The current state of custom ROM development
Part of the fun of using Android has always been customization. There’s something exciting about the fact that two people using the same device and the same version of Android can have completely different experiences through icon packs, launchers, and custom ROMs.
There have been custom firmware for Android smartphones for nearly as long as Android has existed. At first, making and using custom ROMs was something for programmers, developers, and enthusiasts; however, the creation (and rapid popularity) of CyanogenMod changed the game. As a growing number of developers contributed to the open-source firmware, CyanogenMod was polished nearly to the point of shining as brightly as AOSP. But what really made CyanogenMod important is that it made the use of custom ROMs more viable to mainstream users.
With each new version of Android, the gap between Android and popular custom ROMs has shrunk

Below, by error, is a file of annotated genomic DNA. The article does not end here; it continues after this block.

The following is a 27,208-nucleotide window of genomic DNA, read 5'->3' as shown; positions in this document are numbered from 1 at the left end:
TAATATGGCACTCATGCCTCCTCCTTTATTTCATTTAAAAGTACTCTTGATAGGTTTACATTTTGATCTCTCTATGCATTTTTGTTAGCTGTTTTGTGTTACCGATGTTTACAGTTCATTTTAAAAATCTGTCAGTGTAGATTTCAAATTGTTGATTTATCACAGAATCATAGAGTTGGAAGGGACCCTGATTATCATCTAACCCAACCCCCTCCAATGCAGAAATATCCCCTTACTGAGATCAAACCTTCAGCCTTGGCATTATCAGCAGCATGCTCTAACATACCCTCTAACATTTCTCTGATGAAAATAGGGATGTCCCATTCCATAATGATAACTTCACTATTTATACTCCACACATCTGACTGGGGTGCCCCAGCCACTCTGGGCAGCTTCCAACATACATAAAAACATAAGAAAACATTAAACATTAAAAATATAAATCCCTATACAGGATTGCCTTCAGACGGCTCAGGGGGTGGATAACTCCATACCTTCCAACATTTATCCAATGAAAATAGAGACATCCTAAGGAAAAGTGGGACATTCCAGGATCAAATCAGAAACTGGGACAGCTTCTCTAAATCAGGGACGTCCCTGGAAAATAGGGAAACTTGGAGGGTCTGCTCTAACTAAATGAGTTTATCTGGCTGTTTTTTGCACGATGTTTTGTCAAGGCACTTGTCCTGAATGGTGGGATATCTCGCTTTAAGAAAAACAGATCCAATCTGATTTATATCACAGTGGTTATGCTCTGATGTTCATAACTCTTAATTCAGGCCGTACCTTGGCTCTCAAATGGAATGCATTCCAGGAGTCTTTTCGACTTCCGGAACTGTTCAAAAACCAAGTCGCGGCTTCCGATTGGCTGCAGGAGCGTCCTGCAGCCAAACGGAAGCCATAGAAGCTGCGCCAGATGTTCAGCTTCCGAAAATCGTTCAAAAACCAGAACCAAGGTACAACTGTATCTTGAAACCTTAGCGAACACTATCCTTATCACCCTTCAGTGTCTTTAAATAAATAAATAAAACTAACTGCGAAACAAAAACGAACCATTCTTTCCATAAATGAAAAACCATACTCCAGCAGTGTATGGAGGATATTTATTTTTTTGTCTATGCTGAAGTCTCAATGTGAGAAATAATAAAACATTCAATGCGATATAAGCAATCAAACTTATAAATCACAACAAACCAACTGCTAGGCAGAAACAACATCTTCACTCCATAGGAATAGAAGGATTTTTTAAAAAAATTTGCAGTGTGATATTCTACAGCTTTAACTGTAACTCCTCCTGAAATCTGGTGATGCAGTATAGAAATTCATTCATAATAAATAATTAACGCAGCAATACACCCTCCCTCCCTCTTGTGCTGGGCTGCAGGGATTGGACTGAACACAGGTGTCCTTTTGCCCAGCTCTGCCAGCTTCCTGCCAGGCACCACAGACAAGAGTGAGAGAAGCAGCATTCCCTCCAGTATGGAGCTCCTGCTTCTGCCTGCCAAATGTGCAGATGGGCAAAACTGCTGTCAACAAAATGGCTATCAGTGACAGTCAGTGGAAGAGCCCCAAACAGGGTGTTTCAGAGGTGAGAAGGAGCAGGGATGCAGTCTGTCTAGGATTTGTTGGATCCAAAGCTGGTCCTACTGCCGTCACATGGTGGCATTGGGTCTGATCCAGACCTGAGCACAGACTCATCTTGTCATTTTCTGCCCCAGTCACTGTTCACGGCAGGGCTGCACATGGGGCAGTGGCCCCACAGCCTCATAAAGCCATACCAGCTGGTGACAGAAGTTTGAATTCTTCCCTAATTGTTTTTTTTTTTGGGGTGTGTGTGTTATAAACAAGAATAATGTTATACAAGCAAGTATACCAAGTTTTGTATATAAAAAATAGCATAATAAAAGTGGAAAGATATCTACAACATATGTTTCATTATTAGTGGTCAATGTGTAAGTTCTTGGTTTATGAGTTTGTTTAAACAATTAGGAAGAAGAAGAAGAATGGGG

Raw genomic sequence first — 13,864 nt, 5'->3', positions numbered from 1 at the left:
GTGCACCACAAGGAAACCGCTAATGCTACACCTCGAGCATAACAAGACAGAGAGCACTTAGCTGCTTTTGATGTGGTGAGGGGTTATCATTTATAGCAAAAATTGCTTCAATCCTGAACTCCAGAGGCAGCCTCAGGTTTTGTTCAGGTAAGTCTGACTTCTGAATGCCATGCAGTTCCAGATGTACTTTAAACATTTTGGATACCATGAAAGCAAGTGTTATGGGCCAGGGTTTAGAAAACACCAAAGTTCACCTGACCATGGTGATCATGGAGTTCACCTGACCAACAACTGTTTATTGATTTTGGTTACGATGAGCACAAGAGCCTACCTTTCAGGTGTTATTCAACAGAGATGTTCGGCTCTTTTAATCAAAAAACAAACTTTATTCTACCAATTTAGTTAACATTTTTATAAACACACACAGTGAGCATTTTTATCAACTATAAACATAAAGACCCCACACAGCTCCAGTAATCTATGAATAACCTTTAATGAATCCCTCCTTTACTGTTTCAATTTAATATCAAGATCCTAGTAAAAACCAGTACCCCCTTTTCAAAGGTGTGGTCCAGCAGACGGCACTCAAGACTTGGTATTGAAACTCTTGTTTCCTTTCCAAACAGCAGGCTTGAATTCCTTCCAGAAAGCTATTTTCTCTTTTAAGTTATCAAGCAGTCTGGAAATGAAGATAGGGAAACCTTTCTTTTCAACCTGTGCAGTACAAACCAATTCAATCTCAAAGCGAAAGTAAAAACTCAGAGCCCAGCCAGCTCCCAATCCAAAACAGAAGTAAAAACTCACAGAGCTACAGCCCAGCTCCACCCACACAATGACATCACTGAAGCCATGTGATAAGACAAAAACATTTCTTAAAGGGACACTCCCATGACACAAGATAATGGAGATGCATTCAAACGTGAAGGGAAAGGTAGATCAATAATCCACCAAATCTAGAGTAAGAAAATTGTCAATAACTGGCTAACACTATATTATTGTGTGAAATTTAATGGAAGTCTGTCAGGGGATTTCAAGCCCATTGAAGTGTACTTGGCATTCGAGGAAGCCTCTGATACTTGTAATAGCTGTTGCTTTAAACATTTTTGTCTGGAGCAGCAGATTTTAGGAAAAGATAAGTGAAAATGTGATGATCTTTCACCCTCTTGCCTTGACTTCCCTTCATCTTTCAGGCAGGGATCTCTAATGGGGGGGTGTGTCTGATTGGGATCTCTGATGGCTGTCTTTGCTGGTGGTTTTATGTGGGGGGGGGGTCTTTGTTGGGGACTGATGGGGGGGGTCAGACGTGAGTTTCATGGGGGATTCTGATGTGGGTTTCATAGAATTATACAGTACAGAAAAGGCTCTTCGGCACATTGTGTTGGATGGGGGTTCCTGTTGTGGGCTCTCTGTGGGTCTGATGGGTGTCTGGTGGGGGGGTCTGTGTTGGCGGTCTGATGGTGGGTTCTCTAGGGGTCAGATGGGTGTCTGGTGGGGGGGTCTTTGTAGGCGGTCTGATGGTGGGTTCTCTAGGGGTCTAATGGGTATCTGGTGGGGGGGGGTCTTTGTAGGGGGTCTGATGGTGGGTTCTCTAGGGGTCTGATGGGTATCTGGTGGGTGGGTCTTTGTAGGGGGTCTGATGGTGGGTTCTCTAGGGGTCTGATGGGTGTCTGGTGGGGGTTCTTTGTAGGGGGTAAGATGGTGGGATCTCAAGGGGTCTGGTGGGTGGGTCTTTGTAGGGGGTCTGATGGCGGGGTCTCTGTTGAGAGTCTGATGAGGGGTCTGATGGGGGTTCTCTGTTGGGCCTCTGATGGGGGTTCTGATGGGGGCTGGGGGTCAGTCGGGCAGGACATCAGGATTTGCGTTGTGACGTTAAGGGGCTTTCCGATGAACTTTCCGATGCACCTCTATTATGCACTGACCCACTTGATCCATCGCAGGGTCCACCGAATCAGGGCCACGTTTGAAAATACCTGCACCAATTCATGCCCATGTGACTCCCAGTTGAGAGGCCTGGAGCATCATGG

Unfortunately, the future of CyanogenMod appears uncertain, after the open source ROM was forced to fork under the name Lineage OS. Fortunately there are already other remixed versions of Android available, with some of the most popular being Paranoid Android, Resurrection Remix, and Dirty Unicorns.
Android has changed a lot over the past several years of tweaking and refining custom ROMs. In fact, Android Nougat brought in a number of features previously only found in custom ROMs and OEMs’ Android skins, including real multitasking and the ability to reply to text messages from the notification shade. With each new version of Android, the gap between Android and popular custom ROMs has shrunk, which begs an interesting question: Are custom ROMs even necessary anymore?
To answer this, let’s take a quick look at the state of custom ROM development as it exists today. Which ROMs still have active development communities behind them? And what, exactly, do the most popular ROMs have to offer us as Android gets better and better?
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